Camp Gurs was an internment and refugee camp constructed by the French government in 1939. The camp was originally set up in southwestern France after the fall of Catalonia at the end of the Spanish Civil War to control those who fled Spain out of fear of retaliation from Francisco Franco’s regime. At the start of the World War II, the French government interned Germans and citizens of other Axis Powers, as well as French nationals who were considered to have dangerous political ideas or who were imprisoned for ordinary crimes.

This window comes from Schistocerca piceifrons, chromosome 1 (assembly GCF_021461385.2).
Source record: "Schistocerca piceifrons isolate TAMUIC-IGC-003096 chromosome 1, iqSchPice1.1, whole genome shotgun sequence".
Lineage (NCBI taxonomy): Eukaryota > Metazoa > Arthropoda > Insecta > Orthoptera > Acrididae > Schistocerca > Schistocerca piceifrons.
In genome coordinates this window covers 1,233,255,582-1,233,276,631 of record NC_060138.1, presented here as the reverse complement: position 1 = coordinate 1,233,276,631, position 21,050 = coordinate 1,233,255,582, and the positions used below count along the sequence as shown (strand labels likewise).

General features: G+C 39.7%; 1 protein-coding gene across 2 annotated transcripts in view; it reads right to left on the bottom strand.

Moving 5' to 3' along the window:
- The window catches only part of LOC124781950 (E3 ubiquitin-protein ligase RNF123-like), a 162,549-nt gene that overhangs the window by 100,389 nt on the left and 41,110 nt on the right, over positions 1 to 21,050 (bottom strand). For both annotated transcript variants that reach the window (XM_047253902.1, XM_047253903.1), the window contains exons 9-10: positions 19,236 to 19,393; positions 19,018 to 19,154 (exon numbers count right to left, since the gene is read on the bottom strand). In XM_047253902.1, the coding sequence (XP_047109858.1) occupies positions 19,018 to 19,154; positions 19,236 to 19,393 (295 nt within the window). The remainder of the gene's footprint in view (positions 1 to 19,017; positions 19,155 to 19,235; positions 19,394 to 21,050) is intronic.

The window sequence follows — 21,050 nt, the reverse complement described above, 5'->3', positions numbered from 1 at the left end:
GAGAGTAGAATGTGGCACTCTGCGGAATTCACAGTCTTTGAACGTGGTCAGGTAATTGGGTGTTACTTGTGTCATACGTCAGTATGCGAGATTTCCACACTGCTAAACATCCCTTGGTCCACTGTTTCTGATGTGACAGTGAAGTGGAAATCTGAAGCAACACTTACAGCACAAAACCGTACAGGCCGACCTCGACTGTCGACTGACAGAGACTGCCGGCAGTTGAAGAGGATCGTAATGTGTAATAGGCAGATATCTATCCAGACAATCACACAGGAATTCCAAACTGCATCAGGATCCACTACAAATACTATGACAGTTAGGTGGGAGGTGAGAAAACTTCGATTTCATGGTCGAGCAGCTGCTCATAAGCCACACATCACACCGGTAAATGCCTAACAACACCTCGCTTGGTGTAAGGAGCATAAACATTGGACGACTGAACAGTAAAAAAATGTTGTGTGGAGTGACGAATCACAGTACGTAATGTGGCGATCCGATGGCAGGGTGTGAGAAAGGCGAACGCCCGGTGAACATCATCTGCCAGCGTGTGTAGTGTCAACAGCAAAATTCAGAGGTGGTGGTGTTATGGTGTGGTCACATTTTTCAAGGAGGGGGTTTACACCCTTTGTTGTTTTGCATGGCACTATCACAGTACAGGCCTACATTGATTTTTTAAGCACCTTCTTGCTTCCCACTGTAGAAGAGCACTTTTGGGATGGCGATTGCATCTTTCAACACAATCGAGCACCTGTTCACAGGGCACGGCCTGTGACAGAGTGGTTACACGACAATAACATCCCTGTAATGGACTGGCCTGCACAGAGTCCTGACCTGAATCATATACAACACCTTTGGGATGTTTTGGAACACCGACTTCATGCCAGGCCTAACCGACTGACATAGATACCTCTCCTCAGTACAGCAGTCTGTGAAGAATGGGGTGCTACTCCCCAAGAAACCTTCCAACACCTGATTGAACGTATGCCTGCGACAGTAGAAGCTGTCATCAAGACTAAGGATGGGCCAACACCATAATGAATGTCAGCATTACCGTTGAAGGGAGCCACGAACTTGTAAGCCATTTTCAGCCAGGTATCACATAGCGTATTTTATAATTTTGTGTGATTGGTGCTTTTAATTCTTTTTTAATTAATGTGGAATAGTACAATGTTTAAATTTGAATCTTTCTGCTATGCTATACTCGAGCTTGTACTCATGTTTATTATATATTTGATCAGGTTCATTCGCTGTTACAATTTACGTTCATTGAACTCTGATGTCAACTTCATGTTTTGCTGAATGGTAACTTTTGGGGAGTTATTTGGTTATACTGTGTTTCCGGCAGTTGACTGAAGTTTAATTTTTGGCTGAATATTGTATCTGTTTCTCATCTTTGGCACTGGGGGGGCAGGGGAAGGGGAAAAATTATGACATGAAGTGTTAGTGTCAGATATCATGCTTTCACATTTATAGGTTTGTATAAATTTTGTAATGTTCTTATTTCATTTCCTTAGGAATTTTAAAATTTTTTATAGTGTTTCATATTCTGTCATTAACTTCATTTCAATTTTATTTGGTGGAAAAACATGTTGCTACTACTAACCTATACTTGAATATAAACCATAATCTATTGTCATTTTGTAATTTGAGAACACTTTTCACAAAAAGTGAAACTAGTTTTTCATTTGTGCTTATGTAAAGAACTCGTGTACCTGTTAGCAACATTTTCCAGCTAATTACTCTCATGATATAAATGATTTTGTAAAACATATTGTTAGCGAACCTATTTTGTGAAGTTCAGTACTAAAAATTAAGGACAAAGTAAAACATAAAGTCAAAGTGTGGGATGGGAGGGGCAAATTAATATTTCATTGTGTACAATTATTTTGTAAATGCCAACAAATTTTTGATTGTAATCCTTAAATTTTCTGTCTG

After the Vichy government signed an armistice with the Nazis in 1940, it became a concentration camp for Jews of any nationality except French, as well as people considered dangerous by the government. After France’s liberation, Gurs housed German prisoners of war and French collaborators. Before its final closure in 1946, the camp also held former Spanish Republican fighters who participated in the Resistance against the German occupation, because their decided will to end the fascist dictatorship imposed by Franco made them threatening in the eyes of the Allies.